The career fairs are over, and you have moved on from practicing your elevator pitch to preparing your interview answers. You worked hard to get an interview – now, don’t squander your time and effort by committing one of the 7 deadly sins of interviewing!
- Arriving late and unprepared
Most employers likely have more applicants than they need or want. Consider it an honor to have been selected for an interview! Show respect for your interviewer by arriving on time (read: at least 15 minutes early), dressed in appropriate attire (examples galore found here), and ready to fully engage in the interview process.
A lack of preparation becomes obvious to your interviewer very quickly! Preparedness demonstrates interest in the company, and if you fail to demonstrate interest in them, they will most definitely not be interested in you. Here are the basic elements of interview preparedness: know how your qualifications match the job description, know your answers to standard job interview questions, know the employer, and know the interviewers.
- Being rude
Be polite and kind to any and every person you encounter – this includes the receptionist, the parking attendant, the person who held the door for you, etc. As soon as you encounter someone at the company, your interview begins. You never know who may have a say when it comes down to deciding which candidate to hire!
- Dressing inappropriately
First things first – know what type of work environment exists at the company you are interviewing for. Not all interviews call for business professional attire. The company culture should guide your attire selection; you should dress on par or a step above your prospective co-workers.
If you are interviewing for a professional position at a traditional company, opt for the business professional route (i.e. a suit). Conversely, if you are interviewing for a start-up or media company, and you observed employees wearing jeans and t-shirts to work, you may opt for business casual attire.
When in doubt, dress nicer than you think you should. Also be sure to try on your outfit prior to interview day – do not be late due to wardrobe mistakes! Finally, avoid anything too tight, too short, too low-cut, or too casual.
- Using your cellphone
Beware the deadliest sin of them all! Using your cellphone (even when you are waiting for your interviewer) comes across as rude and demonstrates that you are easily distracted. Ideally, you should leave your cellphone in your car during your interview. But if you must bring it with you – at the very least, be sure your phone is off and out of sight during the interview.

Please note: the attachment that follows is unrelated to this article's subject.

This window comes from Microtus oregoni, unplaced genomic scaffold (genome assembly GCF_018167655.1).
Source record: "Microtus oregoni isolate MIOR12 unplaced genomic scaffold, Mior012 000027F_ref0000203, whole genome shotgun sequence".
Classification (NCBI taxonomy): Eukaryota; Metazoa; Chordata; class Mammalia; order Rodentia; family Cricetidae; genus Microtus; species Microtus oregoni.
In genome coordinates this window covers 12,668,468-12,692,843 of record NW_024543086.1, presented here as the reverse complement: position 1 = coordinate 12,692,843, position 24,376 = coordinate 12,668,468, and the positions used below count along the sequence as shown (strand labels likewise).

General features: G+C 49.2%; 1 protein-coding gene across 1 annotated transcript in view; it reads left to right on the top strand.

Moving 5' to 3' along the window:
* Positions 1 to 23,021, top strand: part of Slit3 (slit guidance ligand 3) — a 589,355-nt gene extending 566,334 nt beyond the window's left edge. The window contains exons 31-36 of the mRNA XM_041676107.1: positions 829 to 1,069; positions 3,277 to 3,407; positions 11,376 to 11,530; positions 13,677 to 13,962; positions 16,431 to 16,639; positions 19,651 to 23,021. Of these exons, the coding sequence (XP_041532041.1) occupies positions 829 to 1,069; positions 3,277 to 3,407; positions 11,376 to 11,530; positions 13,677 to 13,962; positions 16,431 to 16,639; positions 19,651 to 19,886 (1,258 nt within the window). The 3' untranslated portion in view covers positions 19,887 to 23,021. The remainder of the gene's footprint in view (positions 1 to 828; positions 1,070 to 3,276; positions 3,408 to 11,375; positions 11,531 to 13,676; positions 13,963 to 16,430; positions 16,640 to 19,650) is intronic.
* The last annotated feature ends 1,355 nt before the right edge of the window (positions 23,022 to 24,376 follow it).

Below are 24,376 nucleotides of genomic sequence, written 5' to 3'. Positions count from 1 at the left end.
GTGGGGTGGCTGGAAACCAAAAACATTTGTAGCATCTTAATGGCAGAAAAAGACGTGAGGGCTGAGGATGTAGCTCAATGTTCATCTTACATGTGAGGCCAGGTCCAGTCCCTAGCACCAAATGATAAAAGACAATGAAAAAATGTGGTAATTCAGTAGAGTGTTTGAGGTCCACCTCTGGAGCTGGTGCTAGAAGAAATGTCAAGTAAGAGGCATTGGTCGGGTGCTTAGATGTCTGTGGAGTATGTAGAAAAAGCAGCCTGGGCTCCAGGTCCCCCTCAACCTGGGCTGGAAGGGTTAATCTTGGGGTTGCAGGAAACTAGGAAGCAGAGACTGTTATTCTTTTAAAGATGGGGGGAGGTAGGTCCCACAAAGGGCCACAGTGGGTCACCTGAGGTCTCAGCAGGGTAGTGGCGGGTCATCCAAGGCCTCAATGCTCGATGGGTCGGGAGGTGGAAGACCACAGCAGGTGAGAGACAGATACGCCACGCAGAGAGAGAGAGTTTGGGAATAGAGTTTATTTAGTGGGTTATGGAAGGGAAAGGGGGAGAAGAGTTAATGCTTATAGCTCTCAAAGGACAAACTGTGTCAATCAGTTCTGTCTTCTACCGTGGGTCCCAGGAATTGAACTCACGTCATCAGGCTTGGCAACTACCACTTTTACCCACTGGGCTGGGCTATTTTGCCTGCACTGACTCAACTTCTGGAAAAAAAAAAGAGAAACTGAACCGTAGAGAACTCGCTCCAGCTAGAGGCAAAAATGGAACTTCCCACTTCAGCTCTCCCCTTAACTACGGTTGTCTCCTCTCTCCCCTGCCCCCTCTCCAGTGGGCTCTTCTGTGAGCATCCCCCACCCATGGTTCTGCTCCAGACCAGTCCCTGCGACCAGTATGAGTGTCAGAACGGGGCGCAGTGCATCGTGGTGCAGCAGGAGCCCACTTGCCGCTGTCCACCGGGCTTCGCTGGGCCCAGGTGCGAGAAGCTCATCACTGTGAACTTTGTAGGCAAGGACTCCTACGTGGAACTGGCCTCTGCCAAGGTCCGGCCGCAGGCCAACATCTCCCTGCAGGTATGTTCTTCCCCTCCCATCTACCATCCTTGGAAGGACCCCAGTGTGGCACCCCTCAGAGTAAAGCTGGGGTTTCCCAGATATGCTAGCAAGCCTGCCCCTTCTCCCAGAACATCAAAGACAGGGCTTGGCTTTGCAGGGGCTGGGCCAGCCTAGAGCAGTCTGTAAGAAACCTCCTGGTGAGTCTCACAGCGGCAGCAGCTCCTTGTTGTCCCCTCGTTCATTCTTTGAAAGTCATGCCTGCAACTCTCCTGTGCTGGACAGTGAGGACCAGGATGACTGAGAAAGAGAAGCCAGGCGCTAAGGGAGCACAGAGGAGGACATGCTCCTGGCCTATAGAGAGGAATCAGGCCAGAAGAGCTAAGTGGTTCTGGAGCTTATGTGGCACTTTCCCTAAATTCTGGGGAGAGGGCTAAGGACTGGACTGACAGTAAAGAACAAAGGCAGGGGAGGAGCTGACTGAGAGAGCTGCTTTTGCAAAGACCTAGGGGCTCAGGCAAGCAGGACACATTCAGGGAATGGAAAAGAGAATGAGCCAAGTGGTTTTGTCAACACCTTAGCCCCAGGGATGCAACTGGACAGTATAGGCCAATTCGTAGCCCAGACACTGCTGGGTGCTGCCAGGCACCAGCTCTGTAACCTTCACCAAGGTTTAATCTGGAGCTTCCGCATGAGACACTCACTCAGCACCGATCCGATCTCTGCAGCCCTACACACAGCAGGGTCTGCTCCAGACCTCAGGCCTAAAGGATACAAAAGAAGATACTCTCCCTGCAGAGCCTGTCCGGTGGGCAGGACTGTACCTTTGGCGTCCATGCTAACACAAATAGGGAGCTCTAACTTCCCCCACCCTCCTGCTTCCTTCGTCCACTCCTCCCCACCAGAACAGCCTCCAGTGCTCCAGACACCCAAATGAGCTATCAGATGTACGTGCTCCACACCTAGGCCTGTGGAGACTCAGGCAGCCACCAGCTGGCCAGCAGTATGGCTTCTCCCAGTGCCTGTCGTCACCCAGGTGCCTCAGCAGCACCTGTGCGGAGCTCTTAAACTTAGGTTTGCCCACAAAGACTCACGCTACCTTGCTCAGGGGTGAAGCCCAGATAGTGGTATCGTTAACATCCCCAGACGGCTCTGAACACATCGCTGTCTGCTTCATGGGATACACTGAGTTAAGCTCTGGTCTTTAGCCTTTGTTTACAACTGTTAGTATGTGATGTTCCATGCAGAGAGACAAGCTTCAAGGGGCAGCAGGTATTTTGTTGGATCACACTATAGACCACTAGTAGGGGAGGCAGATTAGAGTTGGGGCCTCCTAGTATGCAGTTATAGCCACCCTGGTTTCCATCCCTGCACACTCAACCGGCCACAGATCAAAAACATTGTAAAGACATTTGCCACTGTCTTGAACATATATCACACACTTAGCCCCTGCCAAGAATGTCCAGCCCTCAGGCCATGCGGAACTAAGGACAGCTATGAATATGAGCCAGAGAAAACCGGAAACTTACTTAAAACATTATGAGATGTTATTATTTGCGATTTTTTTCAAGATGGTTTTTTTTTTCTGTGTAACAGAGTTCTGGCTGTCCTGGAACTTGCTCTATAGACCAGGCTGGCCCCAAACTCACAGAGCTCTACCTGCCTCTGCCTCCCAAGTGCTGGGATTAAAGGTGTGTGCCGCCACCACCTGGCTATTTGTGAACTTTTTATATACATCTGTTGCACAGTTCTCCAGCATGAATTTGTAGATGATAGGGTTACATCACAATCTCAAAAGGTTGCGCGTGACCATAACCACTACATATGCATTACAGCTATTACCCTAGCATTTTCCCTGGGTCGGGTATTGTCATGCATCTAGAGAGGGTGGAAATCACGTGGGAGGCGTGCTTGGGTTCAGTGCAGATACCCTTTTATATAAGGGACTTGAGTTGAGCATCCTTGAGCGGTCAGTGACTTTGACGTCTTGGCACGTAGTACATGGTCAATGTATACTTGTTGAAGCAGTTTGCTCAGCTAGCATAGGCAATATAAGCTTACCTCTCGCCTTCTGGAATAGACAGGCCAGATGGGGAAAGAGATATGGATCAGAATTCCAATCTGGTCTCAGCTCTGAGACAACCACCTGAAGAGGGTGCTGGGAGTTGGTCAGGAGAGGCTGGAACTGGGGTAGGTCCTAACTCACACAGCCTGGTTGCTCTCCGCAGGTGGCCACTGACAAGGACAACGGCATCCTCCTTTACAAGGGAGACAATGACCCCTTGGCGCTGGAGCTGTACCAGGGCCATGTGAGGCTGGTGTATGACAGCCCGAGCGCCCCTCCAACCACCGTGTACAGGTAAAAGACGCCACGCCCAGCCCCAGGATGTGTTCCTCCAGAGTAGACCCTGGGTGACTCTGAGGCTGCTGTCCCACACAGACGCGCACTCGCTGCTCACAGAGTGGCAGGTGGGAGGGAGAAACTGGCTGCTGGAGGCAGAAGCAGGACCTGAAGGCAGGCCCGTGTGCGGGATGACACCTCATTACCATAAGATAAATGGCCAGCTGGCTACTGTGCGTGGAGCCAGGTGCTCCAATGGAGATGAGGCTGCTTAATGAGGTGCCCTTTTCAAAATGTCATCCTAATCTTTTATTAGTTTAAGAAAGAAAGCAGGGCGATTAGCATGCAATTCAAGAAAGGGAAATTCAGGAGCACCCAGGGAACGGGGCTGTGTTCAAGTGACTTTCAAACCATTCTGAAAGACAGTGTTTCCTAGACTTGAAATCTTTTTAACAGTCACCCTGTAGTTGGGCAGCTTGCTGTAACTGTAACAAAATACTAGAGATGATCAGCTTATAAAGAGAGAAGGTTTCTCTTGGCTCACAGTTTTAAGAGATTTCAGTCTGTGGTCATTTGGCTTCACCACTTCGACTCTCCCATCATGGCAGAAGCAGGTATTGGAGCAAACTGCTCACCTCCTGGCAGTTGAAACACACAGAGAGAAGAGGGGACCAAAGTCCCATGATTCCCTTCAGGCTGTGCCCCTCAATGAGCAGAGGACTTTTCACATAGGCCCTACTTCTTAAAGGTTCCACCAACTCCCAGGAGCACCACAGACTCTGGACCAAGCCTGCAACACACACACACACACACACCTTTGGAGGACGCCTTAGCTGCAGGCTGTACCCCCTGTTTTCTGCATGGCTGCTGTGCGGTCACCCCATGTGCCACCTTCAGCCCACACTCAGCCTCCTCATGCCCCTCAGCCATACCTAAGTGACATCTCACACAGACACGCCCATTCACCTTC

- Badmouthing past employers
You will likely be asked to discuss a time when you faced a difficult situation and/or handled conflict in the workplace. Whether you use an example of how you dealt with a difficult colleague, or how you managed and overcame a difficult project, do not speak poorly of a colleague, boss, or customer, and avoid blaming others for the situation.
These types of situational questions can be challenging, but this is the perfect opportunity to demonstrate your maturity and highlight how you utilized critical thinking and problem solving skills to manage the difficult situation.
Put simply – do not be afraid to admit that you do not know the answer to a technical question or that you do not have an experience to share for a behavioral question. Interviews are intended to be a conversation, not an interrogation. You will not lose points for admitting that you do not know everything. It is far better to say “I don’t know” than to make up a story because you do not have a legitimate answer to the question.
Instead of lying, answer the question hypothetically. Share what you would do if you were in a similar situation, or explain how you would go about finding the answer to the technical question. After all, the interview is simply trying to observe how you think and how you approach problem solving.
- Having no questions for the interviewer or asking questions with obvious answers
From an employer’s perspective, no questions demonstrate a lack of interest in the company. Remember, if you fail to demonstrate interest in them, they will most definitely not be interested in you.
Avoid asking questions about salary and vacation – these types of questions show the interviewer that you are more interested in personal benefits rather than the job itself. Also, don’t wait until the end of the interview to ask questions – you are free to ask questions at any stage of the interview! Ask about the position, the company’s goals, why the position is open, what is the key to success in the job… Ask about anything else that raised questions for you as you prepared for the interview!